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Shari Black lives for the Waukesha County Fair

She has been in charge of event since she was 23 years old

Shari Black, executive director of the Waukesha County Fair, has passed down her love of farm animals and the Waukesha County Fair to her children (from left) Gavin, 10, Mason, 5, and Lauren, 8.

Shari Black, executive director of the Waukesha County Fair, has passed down her love of farm animals and the Waukesha County Fair to her children (from left) Gavin, 10, Mason, 5, and Lauren, 8. Photo By Submitted

July 9, 2013

There's no better time for Shari Black than when the Waukesha County Fair begins.

After all, she's in her element here.

It's where she's had some of her proudest moments, where she discovered her career and where her dedication for 360 days of the year is on full display and is ultimately judged over five days.

"It's definitely my favorite time of the year," said Black (formerly Stigler), the fair's executive director. "It's where you hope all your hard work pays off. In our eyes a good fair consists of no one getting hurt, everyone having fun and we are able to pay our bills. A great fair would consist of all of those factors as well as being able to put some money away for a rainy or hot fair (when attendance is lower)."

The fun part, specifically, is the reason Black first fell in love with the fair. So when she sees a child receive a ribbon for the first time after showing animals or when the new Fairest of the Fair gets crowned it brings extra joy to her.

That's because those experiences happened for Black.

She's lived in the Town of Waukesha her entire life having attended Heyer Elementary School, Horning Middle School, Waukesha West High School and eventually Carroll University.

"I'm a Waukesha girl," Black said. "I guess it's kind of boring."

But it's not.

Not when a then 23-year-old gets chosen to run the county's biggest event of the year and one of the largest fairs in the state.

Growing up in a rural area of Waukesha, Black and her family (which included four brothers) were active in 4-H and showed everything from heifers, to pigs, to cats at the fair. The family, including their mom, Marilyn, continued the tradition their dad and grandma created with 4-H.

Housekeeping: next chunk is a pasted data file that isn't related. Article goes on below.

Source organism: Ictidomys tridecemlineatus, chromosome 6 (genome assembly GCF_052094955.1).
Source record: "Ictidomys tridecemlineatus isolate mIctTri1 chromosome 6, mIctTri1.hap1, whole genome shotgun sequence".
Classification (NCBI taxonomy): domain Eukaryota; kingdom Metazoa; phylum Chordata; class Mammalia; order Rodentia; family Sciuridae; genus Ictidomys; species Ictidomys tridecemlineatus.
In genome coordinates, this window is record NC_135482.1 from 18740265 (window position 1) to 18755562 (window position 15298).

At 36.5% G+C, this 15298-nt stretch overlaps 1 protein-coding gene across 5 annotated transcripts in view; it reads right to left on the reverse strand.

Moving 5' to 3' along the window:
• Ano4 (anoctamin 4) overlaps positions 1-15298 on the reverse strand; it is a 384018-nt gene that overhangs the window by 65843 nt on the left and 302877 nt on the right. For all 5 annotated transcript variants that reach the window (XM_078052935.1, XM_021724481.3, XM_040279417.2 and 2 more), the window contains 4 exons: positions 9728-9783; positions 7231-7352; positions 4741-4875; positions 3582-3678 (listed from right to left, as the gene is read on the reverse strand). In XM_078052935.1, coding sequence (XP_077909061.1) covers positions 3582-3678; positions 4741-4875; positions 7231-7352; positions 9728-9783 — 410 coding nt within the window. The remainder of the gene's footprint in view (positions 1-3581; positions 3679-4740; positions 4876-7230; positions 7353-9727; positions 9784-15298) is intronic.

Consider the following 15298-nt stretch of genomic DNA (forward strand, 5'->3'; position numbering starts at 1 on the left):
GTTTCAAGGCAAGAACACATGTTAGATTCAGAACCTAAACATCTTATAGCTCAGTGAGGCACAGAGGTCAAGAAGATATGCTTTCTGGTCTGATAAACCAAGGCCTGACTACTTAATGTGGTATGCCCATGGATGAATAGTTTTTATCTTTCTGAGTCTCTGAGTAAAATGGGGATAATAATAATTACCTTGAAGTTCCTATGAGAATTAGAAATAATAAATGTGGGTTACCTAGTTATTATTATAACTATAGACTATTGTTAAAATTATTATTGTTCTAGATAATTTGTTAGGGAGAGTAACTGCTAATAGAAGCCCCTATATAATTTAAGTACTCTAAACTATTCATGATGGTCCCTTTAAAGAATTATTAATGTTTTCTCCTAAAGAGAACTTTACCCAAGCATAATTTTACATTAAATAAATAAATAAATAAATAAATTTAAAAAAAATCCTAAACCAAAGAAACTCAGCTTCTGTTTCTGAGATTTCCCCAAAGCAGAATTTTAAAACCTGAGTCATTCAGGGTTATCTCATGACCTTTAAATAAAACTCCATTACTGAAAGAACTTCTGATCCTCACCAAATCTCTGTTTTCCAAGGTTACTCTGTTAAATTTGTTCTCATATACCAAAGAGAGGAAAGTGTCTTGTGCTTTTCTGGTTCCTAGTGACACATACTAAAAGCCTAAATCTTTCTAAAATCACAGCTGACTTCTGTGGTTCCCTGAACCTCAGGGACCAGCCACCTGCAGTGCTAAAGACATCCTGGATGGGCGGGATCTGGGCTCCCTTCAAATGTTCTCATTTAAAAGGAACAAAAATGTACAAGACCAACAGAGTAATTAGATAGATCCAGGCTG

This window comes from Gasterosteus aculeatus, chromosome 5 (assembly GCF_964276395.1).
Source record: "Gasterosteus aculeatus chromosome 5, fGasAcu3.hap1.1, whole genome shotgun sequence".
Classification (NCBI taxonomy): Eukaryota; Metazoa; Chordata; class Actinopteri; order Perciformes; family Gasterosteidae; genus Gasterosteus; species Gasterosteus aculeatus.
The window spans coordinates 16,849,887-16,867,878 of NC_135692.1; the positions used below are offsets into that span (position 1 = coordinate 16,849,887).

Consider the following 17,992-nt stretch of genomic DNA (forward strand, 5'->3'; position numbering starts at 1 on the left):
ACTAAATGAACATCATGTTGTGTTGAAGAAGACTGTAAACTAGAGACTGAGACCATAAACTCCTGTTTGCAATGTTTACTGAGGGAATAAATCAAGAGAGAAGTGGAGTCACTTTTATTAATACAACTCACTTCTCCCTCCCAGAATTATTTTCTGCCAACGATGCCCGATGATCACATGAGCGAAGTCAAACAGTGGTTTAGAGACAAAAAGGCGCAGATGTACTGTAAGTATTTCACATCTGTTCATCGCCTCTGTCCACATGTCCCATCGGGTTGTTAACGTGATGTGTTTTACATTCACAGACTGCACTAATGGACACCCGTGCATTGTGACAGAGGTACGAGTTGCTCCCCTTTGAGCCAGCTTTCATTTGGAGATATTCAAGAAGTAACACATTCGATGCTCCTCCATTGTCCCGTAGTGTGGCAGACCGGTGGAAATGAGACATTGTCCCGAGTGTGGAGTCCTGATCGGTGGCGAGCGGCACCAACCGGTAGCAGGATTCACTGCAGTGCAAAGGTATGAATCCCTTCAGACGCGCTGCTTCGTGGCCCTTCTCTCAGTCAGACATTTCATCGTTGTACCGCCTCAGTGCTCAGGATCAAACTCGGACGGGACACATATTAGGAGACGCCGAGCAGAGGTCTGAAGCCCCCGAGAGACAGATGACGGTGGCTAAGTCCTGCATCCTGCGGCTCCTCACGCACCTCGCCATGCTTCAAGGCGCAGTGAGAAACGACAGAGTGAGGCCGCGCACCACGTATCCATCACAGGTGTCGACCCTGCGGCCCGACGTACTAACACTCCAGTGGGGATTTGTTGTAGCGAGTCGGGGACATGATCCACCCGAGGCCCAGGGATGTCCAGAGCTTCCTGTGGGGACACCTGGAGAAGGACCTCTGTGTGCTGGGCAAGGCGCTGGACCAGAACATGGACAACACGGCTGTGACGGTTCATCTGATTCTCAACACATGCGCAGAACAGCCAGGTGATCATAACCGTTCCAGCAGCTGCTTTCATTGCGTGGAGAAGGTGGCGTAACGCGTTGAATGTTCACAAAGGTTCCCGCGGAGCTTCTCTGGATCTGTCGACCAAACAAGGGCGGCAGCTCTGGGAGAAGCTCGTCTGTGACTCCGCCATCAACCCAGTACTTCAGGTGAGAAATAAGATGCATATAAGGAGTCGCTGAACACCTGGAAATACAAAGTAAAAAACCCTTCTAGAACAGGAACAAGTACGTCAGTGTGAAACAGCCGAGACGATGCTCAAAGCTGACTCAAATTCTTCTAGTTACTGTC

"It was something we could all do together as a family so my parents were all for it," Black said.

Rising to the top

Shari used her 4-H experiences to become the 1997 Waukesha County Fairest of the Fair and later became the first runner-up at the state level.

In the meantime, she worked as an intern and then as an employee on the administration team for a few years at the fair. It was at this time she knew what she wanted.

"I can remember when I did my internship here and was asked what do you want to do with your degree (communications, public relations and a minor in business) and I said I want her job," Black recalled.

The job was being the fair's executive director.

Despite having another semester in college, Black got the job in 2001 after the former director resigned.

"I definitely always enjoyed being here," Black, 35, said. "I guess I've kind of grown up at the fair."

She's also grown into her position from a young 20-something to a fair veteran and mother of three, who is about to lead her 13th fair, which begins on Wednesday and runs through July 21 at the Waukesha County Expo Center grounds.

"She did a fantastic job," said Bob Stigler, Shari's dad, a recent addition to the Waukesha County Fair Hall of Fame, who served as a vice president and president of the Fair Board Association from 1992 to 2008. "She's enthusiastic and knew how to handle it after being involved with the fair after all those years."

Her mom added: "It's not a surprise she's still with the fair. She's always loved it and wanted to be the director when she was younger."

However, Black admitted she was a little "naive" when she first started and didn't realize all the work that went into running a fair.

"It took about five years to fully understand the job," Black said. "It's definitely a job that takes experience."

Staying on schedule

For Black, planning this year's fair began the Tuesday after last year's fair ended.

"The board meets to discuss what went well and what didn't," Black said.

In August and September she and the board wrap up that year's financial ends and start preparing a budget for its annual meeting in October.